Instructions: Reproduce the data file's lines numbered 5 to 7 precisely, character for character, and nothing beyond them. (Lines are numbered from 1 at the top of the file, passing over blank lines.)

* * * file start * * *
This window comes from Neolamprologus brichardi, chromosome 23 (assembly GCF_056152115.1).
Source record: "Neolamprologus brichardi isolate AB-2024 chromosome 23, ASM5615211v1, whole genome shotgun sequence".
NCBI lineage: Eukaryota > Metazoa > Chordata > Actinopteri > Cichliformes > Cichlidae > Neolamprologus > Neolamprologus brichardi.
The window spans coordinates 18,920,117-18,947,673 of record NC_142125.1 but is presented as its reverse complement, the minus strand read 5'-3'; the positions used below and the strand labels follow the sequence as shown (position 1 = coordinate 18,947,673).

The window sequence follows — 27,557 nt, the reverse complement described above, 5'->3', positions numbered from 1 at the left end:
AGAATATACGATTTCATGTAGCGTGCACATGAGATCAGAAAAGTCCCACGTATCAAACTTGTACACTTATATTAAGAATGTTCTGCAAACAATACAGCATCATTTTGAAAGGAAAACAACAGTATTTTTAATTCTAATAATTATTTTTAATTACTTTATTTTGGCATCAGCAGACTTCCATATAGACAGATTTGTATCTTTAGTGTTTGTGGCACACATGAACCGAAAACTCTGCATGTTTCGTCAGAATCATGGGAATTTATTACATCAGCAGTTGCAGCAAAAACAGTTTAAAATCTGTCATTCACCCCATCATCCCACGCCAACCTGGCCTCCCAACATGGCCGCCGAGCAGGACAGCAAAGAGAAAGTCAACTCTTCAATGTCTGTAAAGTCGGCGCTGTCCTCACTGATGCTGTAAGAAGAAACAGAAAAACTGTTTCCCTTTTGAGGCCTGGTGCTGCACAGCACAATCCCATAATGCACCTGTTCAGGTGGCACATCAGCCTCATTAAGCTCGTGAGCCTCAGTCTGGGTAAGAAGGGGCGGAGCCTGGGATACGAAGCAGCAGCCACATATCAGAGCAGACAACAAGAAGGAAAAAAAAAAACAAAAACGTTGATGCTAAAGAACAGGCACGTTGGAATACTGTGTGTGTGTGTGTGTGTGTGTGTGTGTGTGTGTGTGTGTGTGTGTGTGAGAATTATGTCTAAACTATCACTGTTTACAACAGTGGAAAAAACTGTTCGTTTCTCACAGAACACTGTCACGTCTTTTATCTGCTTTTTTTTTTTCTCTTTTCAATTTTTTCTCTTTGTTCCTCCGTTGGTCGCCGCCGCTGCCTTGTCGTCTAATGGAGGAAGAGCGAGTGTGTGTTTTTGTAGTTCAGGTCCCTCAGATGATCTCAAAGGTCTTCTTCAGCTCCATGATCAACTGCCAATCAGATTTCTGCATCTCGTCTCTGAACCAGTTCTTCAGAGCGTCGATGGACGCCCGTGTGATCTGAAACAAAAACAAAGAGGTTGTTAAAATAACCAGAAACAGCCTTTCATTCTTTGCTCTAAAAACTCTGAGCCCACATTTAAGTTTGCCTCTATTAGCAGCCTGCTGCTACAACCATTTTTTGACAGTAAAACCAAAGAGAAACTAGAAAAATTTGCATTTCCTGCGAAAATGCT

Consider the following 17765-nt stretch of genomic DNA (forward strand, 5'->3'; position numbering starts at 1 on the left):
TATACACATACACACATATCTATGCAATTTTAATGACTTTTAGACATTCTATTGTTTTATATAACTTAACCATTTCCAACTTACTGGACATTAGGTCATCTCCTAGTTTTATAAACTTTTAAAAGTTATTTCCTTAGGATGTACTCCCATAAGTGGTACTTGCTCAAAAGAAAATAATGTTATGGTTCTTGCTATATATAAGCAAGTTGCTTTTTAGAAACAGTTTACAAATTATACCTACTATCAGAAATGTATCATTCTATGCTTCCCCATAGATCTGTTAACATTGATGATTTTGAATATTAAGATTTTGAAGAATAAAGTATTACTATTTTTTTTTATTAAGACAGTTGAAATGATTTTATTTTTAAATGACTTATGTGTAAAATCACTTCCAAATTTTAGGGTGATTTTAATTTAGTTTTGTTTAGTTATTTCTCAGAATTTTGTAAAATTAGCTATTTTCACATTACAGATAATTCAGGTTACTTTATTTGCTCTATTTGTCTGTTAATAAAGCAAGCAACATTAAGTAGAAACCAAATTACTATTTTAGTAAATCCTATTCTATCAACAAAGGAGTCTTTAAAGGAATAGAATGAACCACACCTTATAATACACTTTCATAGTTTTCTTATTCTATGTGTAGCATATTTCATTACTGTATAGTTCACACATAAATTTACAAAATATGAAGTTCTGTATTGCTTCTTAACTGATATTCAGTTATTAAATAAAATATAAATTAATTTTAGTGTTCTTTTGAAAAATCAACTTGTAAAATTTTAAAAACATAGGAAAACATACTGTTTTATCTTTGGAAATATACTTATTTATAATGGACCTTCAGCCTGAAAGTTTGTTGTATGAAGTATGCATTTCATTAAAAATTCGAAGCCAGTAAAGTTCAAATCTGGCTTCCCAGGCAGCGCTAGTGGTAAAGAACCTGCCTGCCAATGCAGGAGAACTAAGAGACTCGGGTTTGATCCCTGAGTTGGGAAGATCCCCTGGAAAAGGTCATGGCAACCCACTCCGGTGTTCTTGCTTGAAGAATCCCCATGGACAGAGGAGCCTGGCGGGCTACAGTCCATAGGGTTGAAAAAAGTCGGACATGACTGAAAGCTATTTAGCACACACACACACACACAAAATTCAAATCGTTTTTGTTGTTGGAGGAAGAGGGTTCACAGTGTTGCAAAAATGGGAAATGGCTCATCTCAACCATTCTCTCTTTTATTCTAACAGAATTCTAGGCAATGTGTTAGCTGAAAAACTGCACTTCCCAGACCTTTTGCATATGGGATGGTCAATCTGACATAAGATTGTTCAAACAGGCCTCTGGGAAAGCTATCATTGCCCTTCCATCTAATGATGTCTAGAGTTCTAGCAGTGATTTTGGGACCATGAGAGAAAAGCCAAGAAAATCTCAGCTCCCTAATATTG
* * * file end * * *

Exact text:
The window sequence follows — 27,557 nt, the reverse complement described above, 5'->3', positions numbered from 1 at the left end:
AGAATATACGATTTCATGTAGCGTGCACATGAGATCAGAAAAGTCCCACGTATCAAACTTGTACACTTATATTAAGAATGTTCTGCAAACAATACAGCATCATTTTGAAAGGAAAACAACAGTATTTTTAATTCTAATAATTATTTTTAATTACTTTATTTTGGCATCAGCAGACTTCCATATAGACAGATTTGTATCTTTAGTGTTTGTGGCACACATGAACCGAAAACTCTGCATGTTTCGTCAGAATCATGGGAATTTATTACATCAGCAGTTGCAGCAAAAACAGTTTAAAATCTGTCATTCACCCCATCATCCCACGCCAACCTGGCCTCCCAACATGGCCGCCGAGCAGGACAGCAAAGAGAAAGTCAACTCTTCAATGTCTGTAAAGTCGGCGCTGTCCTCACTGATGCTGTAAGAAGAAACAGAAAAACTGTTTCCCTTTTGAGGCCTGGTGCTGCACAGCACAATCCCATAATGCACCTGTTCAGGTGGCACATCAGCCTCATTAAGCTCGTGAGCCTCAGTCTGGGTAAGAAGGGGCGGAGCCTGGGATACGAAGCAGCAGCCACATATCAGAGCAGACAACAAGAAGGAAAAAAAAAAACAAAAACGTTGATGCTAAAGAACAGGCACGTTGGAATACTGTGTGTGTGTGTGTGTGTGTGTGTGTGTGTGTGTGTGTGTGTGTGTGTGAGAATTATGTCTAAACTATCACTGTTTACAACAGTGGAAAAAACTGTTCGTTTCTCACAGAACACTGTCACGTCTTTTATCTGCTTTTTTTTTTTCTCTTTTCAATTTTTTCTCTTTGTTCCTCCGTTGGTCGCCGCCGCTGCCTTGTCGTCTAATGGAGGAAGAGCGAGTGTGTGTTTTTGTAGTTCAGGTCCCTCAGATGATCTCAAAGGTCTTCTTCAGCTCCATGATCAACTGCCAATCAGATTTCTGCATCTCGTCTCTGAACCAGTTCTTCAGAGCGTCGATGGACGCCCGTGTGATCTGAAACAAAAACAAAGAGGTTGTTAAAATAACCAGAAACAGCCTTTCATTCTTTGCTCTAAAAACTCTGAGCCCACATTTAAGTTTGCCTCTATTAGCAGCCTGCTGCTACAACCATTTTTTGACAGTAAAACCAAAGAGAAACTAGAAAAATTTGCATTTCCTGCGAAAATGCT

Consider the following 17765-nt stretch of genomic DNA (forward strand, 5'->3'; position numbering starts at 1 on the left):